Yes, I understand that factories have closed down in many communities, especially smaller ones which in turn essentially shut those communities down as well. I’m from a small eastern North Carolina community where once upon a time, a person could graduate high school, land a good paying factory job, raise a family off the salary from said good job, and then retire with a pension from said good job. It was the American dream. But since NAFTA, i.e. the North America Free Trade Agreement–our country’s trade agreement with Canada and Mexico, many such jobs are no longer with us as the factories which provided them have either shut down or moved the jobs out of the country. Of course, some of those factories were wobbly before NAFTA, but that’s beside the point here as most anyone knows that no factories, equaled no jobs which in turn equaled, stagnant, dying, or dead communities. When you can’t feed your family or put a roof over their heads, bashing free trade seems not only smart, but prudent. A reasonable person’s common line of thinking holds that if companies didn’t send jobs overseas, we’d have money to buy things here in this country, thus keeping our local economy going. That was and is a logical argument. One I used to make myself. Thing is, it’s a simple thing to say and any politician can feed the anger by saying it. Problem is, there’s nothing simple about preventing free trade. Business is competition. And really there are three scenarios in business. You either make a better mousetrap, or find a more cost efficient way to make mousetraps, or you create some contraption that has nothing to do with catching mice, but is either needed, or craved by people with money and willing to spend it. And if your business doesn’t do one of those three things, some other business will, and you will soon be out of business. In other words, even if America didn’t and doesn’t compete in the global economy, companies in other countries will, and whether it would’ve been yesterday, today, or tomorrow, American jobs were destined to suffer, and eventually disappear anyway.

Still, what does any of this mean to the American worker? What’s in NAFTA or the other trade agreement in the news recently, TPP (Trans-Pacific Partnership) for the average American? In short, it’s opportunity. When we freely trade, we open up other areas of opportunity for our products. Yes, other countries can manufacture many of our products cheaper than we can. Not exactly a remarkable feat when you consider that few governments offer the work-related benefits our forebears fought hard to get us over here– 40 hour workweeks, overtime pay, holiday/vacation pay, etc. We take these things  for granted, but really would you give them up just to have a job. Probably not, especially when you consider how life was before our forebears won us those rights. But yes in the short run, America is losing jobs to other countries because of it. In order to compete on a global scale, American companies have to go where labor is more cost effective. Of course, it would help optics if CEOs of American companies who take jobs overseas weren’t so obviously greedy in pocketing much of the excess revenue from the adjustment in labor expenses, and would instead invest in worker retraining and product research. Imagine if companies would spend a certain amount of their resources researching and identifying different products in which our workers would be the most cost effective producers! That would be the ideal scenario.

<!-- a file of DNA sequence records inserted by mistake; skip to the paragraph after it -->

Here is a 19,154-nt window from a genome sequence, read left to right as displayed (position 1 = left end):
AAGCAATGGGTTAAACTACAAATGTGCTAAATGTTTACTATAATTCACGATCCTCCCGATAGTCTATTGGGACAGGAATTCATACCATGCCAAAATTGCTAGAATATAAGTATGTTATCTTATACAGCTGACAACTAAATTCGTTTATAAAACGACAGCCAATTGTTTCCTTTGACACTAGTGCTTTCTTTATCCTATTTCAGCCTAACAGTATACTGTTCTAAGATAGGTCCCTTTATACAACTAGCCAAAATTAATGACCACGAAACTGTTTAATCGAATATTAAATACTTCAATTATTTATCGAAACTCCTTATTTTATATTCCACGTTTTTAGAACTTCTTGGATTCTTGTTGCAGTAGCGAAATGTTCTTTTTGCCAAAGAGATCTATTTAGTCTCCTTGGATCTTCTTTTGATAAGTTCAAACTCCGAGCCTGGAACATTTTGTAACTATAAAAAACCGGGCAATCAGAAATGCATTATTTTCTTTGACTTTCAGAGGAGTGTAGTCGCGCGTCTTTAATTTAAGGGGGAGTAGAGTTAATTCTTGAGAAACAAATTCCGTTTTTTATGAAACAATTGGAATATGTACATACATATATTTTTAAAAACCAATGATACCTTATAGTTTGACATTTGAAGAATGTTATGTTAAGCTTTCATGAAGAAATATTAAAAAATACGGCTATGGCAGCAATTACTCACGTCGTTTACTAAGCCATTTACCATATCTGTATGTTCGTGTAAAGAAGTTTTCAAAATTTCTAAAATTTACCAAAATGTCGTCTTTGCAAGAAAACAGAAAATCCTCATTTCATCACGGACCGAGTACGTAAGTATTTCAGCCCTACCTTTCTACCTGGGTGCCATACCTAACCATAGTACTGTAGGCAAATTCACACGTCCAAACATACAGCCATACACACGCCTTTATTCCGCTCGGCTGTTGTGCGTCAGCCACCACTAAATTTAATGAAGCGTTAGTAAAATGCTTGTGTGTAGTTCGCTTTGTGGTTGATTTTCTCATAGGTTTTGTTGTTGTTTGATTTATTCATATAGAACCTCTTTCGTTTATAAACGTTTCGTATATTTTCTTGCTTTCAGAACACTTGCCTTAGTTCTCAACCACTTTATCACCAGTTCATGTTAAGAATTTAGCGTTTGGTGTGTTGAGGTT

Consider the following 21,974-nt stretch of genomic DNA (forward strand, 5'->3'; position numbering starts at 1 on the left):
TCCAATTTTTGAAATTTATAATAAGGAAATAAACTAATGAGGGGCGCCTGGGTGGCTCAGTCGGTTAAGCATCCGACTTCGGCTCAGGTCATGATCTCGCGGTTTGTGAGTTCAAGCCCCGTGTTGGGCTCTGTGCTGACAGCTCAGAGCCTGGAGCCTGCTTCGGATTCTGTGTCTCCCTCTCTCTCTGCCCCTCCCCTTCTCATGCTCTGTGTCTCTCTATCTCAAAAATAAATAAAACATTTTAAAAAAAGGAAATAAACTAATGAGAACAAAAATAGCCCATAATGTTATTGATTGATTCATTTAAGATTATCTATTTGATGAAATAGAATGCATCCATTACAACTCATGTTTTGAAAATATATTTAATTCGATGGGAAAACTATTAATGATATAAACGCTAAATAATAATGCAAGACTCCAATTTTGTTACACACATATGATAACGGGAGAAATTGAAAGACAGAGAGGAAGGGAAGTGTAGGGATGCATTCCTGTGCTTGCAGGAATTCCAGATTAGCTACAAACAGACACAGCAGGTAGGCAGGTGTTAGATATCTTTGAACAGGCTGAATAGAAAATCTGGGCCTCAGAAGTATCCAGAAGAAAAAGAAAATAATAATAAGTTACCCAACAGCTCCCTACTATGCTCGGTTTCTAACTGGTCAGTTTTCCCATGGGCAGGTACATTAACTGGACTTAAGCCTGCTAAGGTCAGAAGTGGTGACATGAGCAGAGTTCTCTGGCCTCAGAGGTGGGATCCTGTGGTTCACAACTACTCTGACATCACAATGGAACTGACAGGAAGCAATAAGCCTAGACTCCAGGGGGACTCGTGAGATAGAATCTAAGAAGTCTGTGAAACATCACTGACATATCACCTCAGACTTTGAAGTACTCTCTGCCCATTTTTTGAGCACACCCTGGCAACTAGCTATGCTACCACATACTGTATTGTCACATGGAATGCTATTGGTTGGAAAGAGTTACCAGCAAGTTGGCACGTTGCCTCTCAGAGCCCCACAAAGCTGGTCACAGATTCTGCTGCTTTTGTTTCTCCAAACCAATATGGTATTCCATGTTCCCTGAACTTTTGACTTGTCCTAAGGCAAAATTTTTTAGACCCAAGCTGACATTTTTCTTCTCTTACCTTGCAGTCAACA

Closing our eyes, burying our head in the sand, and pretending that if we just close our borders and force American companies to produce here that everything would go back to how it was in yesteryear will not change what is. Other countries will simply and more efficiently build the better mousetrap, beating American countries fair and square in the global economy, and thus crushing American jobs anyway.

It’s incredibly easy for any politician to speak to the anger of people by simply and only voicing the anger. It’s too simple to only diagnose the problem, or to proclaim there’s a magic button to push that will bring jobs back and give us yesteryear America. Man, would I love that fantasy to be true. My hometown would be so much better off if it was. But the reality of it is, that ship has sailed. A lot of the old manufacturing jobs are not coming back. EVER! In order to make it in the new labor force, workers will have to retrain themselves to do different jobs. Politicians will have to encourage entrepreneurs (by way of tax incentives and relaxed regulations) to seek new and better ways of doing things that will most benefit and utilize America’s current labor force. We must encourage and embrace free trade. Now is not the time to isolate ourselves from the rest of the world. Isolation has never been an American trait, nor should it be now. America was founded because of free trade. America has thrived on free trade, as well as on immigration. We shouldn’t let fear or ignorance of the value of free trade rule us. America has been great since its inception. It has never stopped being great. Don’t let anyone tell you different. But, we can always be better. Our place is as a world leader. But you can’t lead the world if you isolate yourself from it. Building walls and ending free trade is akin to isolation. I know times are challenging for a lot of Americans right now. But better days are on the horizon. It’s like Kevin Spacey said in Horrible Bosses, you can’t win a marathon withouy putting a few band-aids on your nipples. That’s freaking funny. But oh, so true.